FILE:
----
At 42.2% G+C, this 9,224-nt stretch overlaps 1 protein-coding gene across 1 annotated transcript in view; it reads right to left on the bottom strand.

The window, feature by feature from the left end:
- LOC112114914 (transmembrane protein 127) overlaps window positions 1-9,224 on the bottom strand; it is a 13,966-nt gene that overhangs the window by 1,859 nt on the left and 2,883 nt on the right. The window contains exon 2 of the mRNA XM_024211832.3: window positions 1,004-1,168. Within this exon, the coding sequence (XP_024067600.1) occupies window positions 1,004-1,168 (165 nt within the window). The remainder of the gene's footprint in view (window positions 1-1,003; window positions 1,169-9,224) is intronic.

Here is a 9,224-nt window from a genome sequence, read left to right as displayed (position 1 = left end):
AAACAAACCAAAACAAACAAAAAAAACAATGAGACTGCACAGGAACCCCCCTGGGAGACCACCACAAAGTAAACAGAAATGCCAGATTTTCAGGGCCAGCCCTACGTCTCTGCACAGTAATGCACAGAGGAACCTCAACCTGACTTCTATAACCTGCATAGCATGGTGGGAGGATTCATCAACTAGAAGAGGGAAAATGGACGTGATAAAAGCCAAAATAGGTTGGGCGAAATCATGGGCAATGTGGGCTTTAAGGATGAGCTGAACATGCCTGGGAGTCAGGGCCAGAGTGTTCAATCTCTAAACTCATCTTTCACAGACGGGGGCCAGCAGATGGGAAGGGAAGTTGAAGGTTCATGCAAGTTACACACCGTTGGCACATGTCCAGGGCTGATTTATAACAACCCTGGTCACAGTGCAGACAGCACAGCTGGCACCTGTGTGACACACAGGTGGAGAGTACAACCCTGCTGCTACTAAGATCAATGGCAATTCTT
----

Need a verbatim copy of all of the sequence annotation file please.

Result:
At 42.2% G+C, this 9,224-nt stretch overlaps 1 protein-coding gene across 1 annotated transcript in view; it reads right to left on the bottom strand.

The window, feature by feature from the left end:
- LOC112114914 (transmembrane protein 127) overlaps window positions 1-9,224 on the bottom strand; it is a 13,966-nt gene that overhangs the window by 1,859 nt on the left and 2,883 nt on the right. The window contains exon 2 of the mRNA XM_024211832.3: window positions 1,004-1,168. Within this exon, the coding sequence (XP_024067600.1) occupies window positions 1,004-1,168 (165 nt within the window). The remainder of the gene's footprint in view (window positions 1-1,003; window positions 1,169-9,224) is intronic.

Here is a 9,224-nt window from a genome sequence, read left to right as displayed (position 1 = left end):
AAACAAACCAAAACAAACAAAAAAAACAATGAGACTGCACAGGAACCCCCCTGGGAGACCACCACAAAGTAAACAGAAATGCCAGATTTTCAGGGCCAGCCCTACGTCTCTGCACAGTAATGCACAGAGGAACCTCAACCTGACTTCTATAACCTGCATAGCATGGTGGGAGGATTCATCAACTAGAAGAGGGAAAATGGACGTGATAAAAGCCAAAATAGGTTGGGCGAAATCATGGGCAATGTGGGCTTTAAGGATGAGCTGAACATGCCTGGGAGTCAGGGCCAGAGTGTTCAATCTCTAAACTCATCTTTCACAGACGGGGGCCAGCAGATGGGAAGGGAAGTTGAAGGTTCATGCAAGTTACACACCGTTGGCACATGTCCAGGGCTGATTTATAACAACCCTGGTCACAGTGCAGACAGCACAGCTGGCACCTGTGTGACACACAGGTGGAGAGTACAACCCTGCTGCTACTAAGATCAATGGCAATTCTT